When the Owner arrived and opened the backdoor, I thought Molly was going to go completely berserk. She jumped so high I was sure she was going to put a hole in the ceiling or knock herself out, or both. She whined, cried, barked, hissed, and bolted towards the now open door where with two bounds she landed in the back seat of the waiting car looking hopefully to the horizon. Molly was gone with not even a by your leave. It was quite the experience. Maybe next time---if there will be a next time---I'll get an old Bloodhound who sleeps all day and you do nothing but step over him from time to time.

The books I was going to talk about were DOG WHISPERER by Cesar Millan--fascinating book. MARLEY AND ME by John Grogan, THE STORY OF THE SAWTELLE DOGS by David Wroblewski---I had some major problems with this huge bestseller. But the adventures of Molly took most of my time here, so I will take up these books in my next post. And we will revisit Molly.

Monday, May 4, 2009


First, a note to Cathie K. re VAMPIRES: Fair enough, well said. This has piqued my curiosity, however, so I picked up a copy of TWILIGHT and will begin reading it soon. We'll see.

I'm afraid this post is going to reveal just how neurotic I am, but rest assured it only applies to books; otherwise I'm perfectly normal(he says while his eye twitches, and hands wring)

I have an intimate relationship with books which would be practically impossible to transfer to the electronic field. It's not just the written word(novel, story)that delights me, but the whole package. The physical presence of the new, first edition, well-bound, smooth, untouched, unread book. The following is how I regard and treat books.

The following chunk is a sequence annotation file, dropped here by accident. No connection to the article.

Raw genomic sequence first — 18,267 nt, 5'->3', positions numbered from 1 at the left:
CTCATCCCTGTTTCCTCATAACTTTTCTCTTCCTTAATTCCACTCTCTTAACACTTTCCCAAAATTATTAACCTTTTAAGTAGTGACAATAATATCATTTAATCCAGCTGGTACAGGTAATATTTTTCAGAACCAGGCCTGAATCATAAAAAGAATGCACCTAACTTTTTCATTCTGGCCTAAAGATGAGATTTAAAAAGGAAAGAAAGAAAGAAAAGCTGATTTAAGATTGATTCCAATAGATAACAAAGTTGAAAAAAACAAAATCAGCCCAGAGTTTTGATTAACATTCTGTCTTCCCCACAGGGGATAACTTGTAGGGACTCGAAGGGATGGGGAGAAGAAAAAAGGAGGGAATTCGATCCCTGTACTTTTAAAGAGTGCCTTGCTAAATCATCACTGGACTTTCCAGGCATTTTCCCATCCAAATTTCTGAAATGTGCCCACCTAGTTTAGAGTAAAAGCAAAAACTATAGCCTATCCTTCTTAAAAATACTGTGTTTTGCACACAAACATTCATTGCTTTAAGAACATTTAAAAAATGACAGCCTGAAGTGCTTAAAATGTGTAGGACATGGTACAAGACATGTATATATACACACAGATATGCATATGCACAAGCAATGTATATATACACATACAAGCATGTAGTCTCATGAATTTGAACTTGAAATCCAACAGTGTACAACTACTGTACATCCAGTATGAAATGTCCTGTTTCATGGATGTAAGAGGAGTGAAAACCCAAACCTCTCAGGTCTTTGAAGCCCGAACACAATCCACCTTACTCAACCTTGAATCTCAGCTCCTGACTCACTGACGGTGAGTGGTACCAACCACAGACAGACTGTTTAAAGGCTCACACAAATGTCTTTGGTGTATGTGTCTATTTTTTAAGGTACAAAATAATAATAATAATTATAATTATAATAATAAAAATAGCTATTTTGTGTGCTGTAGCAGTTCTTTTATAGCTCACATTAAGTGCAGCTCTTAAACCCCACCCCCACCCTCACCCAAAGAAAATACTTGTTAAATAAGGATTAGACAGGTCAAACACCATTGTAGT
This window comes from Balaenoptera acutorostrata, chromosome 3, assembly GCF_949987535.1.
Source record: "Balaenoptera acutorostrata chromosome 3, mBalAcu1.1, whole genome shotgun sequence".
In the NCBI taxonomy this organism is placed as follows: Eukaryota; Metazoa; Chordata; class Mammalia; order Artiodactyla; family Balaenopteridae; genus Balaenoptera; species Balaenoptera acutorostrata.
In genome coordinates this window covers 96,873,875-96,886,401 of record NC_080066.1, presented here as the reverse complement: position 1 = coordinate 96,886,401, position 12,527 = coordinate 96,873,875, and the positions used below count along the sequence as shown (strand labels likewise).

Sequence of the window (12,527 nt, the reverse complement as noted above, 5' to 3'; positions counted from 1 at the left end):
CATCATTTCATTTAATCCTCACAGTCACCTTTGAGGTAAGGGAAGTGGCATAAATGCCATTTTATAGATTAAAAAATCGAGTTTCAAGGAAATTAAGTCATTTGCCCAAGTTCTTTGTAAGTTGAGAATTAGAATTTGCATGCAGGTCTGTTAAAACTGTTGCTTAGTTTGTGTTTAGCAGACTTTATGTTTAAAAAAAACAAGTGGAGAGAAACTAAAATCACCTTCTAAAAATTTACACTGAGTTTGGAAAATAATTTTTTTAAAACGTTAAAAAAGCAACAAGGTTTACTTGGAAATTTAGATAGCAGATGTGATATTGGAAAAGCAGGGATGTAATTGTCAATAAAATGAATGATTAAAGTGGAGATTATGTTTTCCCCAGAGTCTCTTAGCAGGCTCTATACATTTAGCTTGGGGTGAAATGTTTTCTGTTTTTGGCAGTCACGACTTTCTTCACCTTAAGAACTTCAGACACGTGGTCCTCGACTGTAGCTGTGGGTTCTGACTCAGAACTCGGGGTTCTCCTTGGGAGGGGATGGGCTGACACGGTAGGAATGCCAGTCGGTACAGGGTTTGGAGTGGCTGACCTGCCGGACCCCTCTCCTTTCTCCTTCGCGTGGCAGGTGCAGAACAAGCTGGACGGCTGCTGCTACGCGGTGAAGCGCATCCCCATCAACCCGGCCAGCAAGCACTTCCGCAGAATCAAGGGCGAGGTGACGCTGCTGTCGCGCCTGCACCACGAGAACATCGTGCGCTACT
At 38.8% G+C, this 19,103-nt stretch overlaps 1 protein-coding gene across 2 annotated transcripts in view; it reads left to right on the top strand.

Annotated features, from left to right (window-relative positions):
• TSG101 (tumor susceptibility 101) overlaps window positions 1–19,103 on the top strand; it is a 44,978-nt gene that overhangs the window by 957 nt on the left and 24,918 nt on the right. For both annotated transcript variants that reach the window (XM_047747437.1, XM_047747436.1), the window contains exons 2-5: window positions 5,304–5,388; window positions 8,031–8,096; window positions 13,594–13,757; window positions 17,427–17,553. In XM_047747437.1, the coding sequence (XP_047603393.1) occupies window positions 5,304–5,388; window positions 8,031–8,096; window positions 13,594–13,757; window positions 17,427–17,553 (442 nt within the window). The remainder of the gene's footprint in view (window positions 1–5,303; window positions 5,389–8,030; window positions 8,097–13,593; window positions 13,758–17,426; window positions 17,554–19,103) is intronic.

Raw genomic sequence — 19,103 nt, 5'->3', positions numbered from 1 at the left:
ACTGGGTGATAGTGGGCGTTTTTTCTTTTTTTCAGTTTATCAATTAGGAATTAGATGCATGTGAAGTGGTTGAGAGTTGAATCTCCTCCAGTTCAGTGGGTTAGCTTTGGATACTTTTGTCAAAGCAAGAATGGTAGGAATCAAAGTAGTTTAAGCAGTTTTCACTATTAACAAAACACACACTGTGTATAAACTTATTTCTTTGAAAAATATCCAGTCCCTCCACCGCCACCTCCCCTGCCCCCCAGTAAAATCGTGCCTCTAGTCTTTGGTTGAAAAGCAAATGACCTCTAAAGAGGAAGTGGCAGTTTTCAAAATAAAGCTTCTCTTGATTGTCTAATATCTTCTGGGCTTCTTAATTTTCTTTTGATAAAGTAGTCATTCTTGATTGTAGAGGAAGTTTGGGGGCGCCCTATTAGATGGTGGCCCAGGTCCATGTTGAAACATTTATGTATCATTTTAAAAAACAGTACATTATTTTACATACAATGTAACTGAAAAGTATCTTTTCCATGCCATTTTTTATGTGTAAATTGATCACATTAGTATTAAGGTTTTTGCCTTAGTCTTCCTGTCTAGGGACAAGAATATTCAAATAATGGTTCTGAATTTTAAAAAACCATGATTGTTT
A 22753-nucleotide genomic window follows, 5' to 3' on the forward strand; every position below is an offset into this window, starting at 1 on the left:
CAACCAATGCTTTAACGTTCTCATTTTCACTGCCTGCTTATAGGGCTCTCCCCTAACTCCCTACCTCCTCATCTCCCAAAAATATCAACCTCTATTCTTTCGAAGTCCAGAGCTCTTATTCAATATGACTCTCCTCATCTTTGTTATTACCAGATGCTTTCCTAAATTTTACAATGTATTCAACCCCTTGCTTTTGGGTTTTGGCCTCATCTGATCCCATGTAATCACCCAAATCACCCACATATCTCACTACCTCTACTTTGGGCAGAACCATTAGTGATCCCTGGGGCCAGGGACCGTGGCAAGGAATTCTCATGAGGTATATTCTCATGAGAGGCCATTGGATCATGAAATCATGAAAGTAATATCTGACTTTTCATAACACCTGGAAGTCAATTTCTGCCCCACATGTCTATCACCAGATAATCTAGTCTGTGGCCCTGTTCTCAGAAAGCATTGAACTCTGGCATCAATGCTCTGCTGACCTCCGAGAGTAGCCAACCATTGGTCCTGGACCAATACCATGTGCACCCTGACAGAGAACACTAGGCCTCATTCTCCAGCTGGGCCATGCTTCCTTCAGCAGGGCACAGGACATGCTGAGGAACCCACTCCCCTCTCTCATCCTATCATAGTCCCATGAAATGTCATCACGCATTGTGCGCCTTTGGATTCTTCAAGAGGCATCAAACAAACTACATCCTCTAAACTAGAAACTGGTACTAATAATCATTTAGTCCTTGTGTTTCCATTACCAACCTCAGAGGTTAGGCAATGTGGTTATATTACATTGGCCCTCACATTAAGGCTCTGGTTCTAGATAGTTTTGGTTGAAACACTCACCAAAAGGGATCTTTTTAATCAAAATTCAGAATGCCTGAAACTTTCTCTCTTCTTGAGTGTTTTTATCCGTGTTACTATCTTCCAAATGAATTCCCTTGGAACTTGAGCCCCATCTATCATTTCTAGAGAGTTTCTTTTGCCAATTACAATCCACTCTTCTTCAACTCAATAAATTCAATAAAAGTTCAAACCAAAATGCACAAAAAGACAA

Buying A Book: At the bookstore, you take the book you are interested in off the shelf and check to see if it's a First Edition. First Edition books are first-run books and important for collectors. It's easy now(past 15yrs. or so)to tell if the book is a first edition. On the Editorial page(3 or 4 pages in,say) there will be these numbers: 0 9 8 7 6 5 4 3 2 1 . If you see the "1", you got a First Edition. It's important to me, anyway---I usually have to have a first edition.
Now you are going to buy the book. I wouldn't take the first book on the shelf because it has been handled by lots of people leafing through it---ugh. Try the second or third book behind the first. Check to see if the dustcover is in perfect shape, no marks on book from shipping, check the spine---important. Buy the book, but put it in the bag yourself---book clerks handle them like hockey pucks.